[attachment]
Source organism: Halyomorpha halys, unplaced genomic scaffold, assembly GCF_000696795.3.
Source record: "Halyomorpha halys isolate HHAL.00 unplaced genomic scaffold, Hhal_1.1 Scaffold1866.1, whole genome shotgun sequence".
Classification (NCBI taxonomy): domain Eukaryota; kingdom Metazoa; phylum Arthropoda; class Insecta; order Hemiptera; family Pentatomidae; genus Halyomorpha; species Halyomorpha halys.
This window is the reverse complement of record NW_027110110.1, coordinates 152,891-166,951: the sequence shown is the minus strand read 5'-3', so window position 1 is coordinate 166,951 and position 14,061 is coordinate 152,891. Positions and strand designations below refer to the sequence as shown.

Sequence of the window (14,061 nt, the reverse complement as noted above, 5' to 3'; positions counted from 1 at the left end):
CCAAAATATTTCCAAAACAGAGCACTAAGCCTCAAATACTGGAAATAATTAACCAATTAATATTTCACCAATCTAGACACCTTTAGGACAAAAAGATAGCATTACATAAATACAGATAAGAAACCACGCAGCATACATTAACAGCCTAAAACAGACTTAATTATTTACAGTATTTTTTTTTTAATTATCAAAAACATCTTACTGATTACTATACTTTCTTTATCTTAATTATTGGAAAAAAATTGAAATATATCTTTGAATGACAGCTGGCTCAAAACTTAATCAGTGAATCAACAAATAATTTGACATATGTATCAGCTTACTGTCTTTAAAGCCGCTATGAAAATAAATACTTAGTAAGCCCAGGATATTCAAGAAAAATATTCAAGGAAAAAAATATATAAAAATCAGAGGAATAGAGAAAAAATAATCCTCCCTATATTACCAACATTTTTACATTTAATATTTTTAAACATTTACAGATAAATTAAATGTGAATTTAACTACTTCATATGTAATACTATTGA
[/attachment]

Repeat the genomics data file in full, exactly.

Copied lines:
Source organism: Halyomorpha halys, unplaced genomic scaffold, assembly GCF_000696795.3.
Source record: "Halyomorpha halys isolate HHAL.00 unplaced genomic scaffold, Hhal_1.1 Scaffold1866.1, whole genome shotgun sequence".
Classification (NCBI taxonomy): domain Eukaryota; kingdom Metazoa; phylum Arthropoda; class Insecta; order Hemiptera; family Pentatomidae; genus Halyomorpha; species Halyomorpha halys.
This window is the reverse complement of record NW_027110110.1, coordinates 152,891-166,951: the sequence shown is the minus strand read 5'-3', so window position 1 is coordinate 166,951 and position 14,061 is coordinate 152,891. Positions and strand designations below refer to the sequence as shown.

Sequence of the window (14,061 nt, the reverse complement as noted above, 5' to 3'; positions counted from 1 at the left end):
CCAAAATATTTCCAAAACAGAGCACTAAGCCTCAAATACTGGAAATAATTAACCAATTAATATTTCACCAATCTAGACACCTTTAGGACAAAAAGATAGCATTACATAAATACAGATAAGAAACCACGCAGCATACATTAACAGCCTAAAACAGACTTAATTATTTACAGTATTTTTTTTTTAATTATCAAAAACATCTTACTGATTACTATACTTTCTTTATCTTAATTATTGGAAAAAAATTGAAATATATCTTTGAATGACAGCTGGCTCAAAACTTAATCAGTGAATCAACAAATAATTTGACATATGTATCAGCTTACTGTCTTTAAAGCCGCTATGAAAATAAATACTTAGTAAGCCCAGGATATTCAAGAAAAATATTCAAGGAAAAAAATATATAAAAATCAGAGGAATAGAGAAAAAATAATCCTCCCTATATTACCAACATTTTTACATTTAATATTTTTAAACATTTACAGATAAATTAAATGTGAATTTAACTACTTCATATGTAATACTATTGA